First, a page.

`Himalayas pushed India deep into Earth`s mantle`
Last Updated: Sunday, May 30, 2010, 09:47
New Delhi: The collision of continents that formed the Himalayas, the highest mountain range in the world, also pushed India up to 200 km deep into the Earth's mantle, a team of Indo-British researchers has claimed.

A new study by geologists at Delhi University and the UK-based National Oceanography Centre found that when India and Asia collided some 90 million years ago, the continental crust of the Indian tectonic plate was forced down under the Asian plate.

Scientists believe that the subduction of the continental crust to such depth was never reported earlier.

"The subduction of continental crust to this depth has never been reported in the Himalayas and is also extremely rare in the rest of world," lead researcher Anju Pandey of the National Oceanography Centre in Southampton said.

The new findings, published this month in 'Geology' journal, are expected to alter several fundamental parameters of Himalayan tectonics, such as the rate of rise of the mountain range, its angle, and further subduction of the Indian plate.

Pandey and her colleagues Preeti Singh and Pramod Verma of the University of Delhi, used sophisticated analytical techniques to demonstrate the occurrence of relict majorite, a variety of mineral garnet, in rocks collected from the Himalayas.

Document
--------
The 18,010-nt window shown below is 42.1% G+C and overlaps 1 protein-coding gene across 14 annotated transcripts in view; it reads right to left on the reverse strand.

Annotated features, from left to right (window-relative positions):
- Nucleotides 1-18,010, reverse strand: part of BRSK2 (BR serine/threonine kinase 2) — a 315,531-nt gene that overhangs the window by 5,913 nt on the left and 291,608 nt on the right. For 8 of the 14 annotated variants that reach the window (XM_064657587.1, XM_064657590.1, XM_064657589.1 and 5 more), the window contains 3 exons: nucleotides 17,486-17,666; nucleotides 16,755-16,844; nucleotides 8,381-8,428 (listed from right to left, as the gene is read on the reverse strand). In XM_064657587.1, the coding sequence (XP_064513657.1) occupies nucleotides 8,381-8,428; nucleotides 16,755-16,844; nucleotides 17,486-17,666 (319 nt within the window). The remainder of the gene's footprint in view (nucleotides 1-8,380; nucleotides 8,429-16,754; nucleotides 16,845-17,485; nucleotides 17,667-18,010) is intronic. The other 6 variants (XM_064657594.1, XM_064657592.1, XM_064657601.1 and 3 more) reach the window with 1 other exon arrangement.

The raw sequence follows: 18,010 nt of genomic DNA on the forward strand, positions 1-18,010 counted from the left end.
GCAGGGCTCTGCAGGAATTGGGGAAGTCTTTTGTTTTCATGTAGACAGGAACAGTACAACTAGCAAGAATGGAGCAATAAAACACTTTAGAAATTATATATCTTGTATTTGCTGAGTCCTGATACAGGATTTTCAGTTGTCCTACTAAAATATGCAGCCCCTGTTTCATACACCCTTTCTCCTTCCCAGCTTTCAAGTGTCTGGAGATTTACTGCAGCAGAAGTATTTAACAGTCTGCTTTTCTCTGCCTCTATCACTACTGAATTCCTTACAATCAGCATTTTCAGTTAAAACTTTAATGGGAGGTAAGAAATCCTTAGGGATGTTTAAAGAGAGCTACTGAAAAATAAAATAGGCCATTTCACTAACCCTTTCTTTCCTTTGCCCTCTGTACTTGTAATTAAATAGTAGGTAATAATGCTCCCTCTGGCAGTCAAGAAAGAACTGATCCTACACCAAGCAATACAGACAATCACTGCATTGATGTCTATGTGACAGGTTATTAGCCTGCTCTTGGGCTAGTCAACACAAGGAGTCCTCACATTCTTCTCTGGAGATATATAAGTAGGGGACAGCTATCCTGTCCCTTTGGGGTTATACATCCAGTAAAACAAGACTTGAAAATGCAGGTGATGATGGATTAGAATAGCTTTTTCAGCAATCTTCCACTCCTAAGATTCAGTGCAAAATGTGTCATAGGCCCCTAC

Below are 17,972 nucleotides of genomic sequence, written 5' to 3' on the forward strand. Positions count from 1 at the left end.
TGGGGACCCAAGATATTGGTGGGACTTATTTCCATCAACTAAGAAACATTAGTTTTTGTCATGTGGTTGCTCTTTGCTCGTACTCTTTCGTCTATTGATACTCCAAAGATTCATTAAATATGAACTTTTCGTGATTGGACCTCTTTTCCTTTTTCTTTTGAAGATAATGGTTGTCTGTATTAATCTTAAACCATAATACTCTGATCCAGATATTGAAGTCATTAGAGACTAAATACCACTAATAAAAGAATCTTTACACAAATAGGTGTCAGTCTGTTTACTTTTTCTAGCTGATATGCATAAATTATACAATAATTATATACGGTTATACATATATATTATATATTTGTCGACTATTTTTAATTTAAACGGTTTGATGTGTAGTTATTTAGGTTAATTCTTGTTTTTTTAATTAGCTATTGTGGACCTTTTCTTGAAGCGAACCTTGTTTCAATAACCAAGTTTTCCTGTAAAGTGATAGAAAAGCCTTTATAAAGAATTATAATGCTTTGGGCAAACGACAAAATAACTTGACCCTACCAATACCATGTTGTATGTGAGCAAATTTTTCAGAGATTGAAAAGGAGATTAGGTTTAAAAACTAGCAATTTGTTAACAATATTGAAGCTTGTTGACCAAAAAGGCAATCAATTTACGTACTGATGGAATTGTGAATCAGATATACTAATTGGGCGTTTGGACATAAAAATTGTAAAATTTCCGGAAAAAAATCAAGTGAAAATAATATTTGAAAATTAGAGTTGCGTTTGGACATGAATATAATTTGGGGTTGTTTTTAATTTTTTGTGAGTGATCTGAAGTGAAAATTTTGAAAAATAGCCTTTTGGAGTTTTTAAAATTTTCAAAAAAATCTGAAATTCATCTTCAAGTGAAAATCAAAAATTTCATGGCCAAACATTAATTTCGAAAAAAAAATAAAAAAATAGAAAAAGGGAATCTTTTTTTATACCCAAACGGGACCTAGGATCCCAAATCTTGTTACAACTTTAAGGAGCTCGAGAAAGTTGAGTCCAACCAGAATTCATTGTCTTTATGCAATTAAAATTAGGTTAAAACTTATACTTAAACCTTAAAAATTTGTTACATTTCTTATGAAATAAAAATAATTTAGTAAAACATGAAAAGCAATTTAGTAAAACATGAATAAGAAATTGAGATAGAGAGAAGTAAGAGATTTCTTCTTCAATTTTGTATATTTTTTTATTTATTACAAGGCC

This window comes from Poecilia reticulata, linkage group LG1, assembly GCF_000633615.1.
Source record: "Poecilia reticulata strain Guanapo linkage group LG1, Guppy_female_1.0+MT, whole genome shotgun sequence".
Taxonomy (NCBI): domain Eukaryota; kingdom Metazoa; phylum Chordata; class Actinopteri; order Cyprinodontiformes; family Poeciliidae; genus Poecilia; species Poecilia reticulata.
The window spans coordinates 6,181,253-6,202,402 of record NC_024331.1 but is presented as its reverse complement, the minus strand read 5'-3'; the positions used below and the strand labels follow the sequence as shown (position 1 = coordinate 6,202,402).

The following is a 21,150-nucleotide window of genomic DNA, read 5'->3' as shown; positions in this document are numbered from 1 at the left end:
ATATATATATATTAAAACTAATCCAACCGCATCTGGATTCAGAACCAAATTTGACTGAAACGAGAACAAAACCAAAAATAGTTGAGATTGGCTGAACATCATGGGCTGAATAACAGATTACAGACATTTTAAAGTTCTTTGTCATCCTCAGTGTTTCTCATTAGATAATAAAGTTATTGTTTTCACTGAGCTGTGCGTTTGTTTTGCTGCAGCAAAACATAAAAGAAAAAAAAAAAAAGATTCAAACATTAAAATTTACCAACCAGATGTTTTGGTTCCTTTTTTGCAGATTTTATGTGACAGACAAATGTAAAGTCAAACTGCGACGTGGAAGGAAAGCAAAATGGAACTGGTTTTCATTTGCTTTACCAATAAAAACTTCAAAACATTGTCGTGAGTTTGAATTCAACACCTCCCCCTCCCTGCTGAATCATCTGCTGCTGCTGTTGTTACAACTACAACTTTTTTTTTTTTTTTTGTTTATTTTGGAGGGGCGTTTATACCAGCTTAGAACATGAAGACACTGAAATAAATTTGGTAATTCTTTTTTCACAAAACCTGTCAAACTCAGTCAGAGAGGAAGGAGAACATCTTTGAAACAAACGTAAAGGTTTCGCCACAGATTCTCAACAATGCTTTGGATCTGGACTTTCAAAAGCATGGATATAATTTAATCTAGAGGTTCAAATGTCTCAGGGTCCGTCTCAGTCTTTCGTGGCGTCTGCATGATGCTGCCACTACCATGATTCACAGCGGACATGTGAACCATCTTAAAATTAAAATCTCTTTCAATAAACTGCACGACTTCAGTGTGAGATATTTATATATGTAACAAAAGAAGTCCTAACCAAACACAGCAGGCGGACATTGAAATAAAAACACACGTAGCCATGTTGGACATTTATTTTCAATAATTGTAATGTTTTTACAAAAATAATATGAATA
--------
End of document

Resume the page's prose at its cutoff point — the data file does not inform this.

Majorite is stable only under ultra-high pressure conditions and is believed to have been formed deep down in the Earth's crust, before it was exhumed millions of years later, they said.

"Our findings are significant because researchers have disagreed about the depth of subduction of the Indian plate beneath Asia," said Pandey.

In fact, the previous depth estimates conflicted with estimates based on computer models. The new results suggest that the leading edge of the Indian plate sank to a depth around double that of previous estimates.

"Our results are backed up by computer modelling and will radically improve our understanding of the subduction of the Indian continental crust beneath the Himalayas," Pandey said.

The formation of the Himalayas was a result of movement of continental drift and the subsequent collision of India with Asia.


First Published: Sunday, May 30, 2010, 09:47

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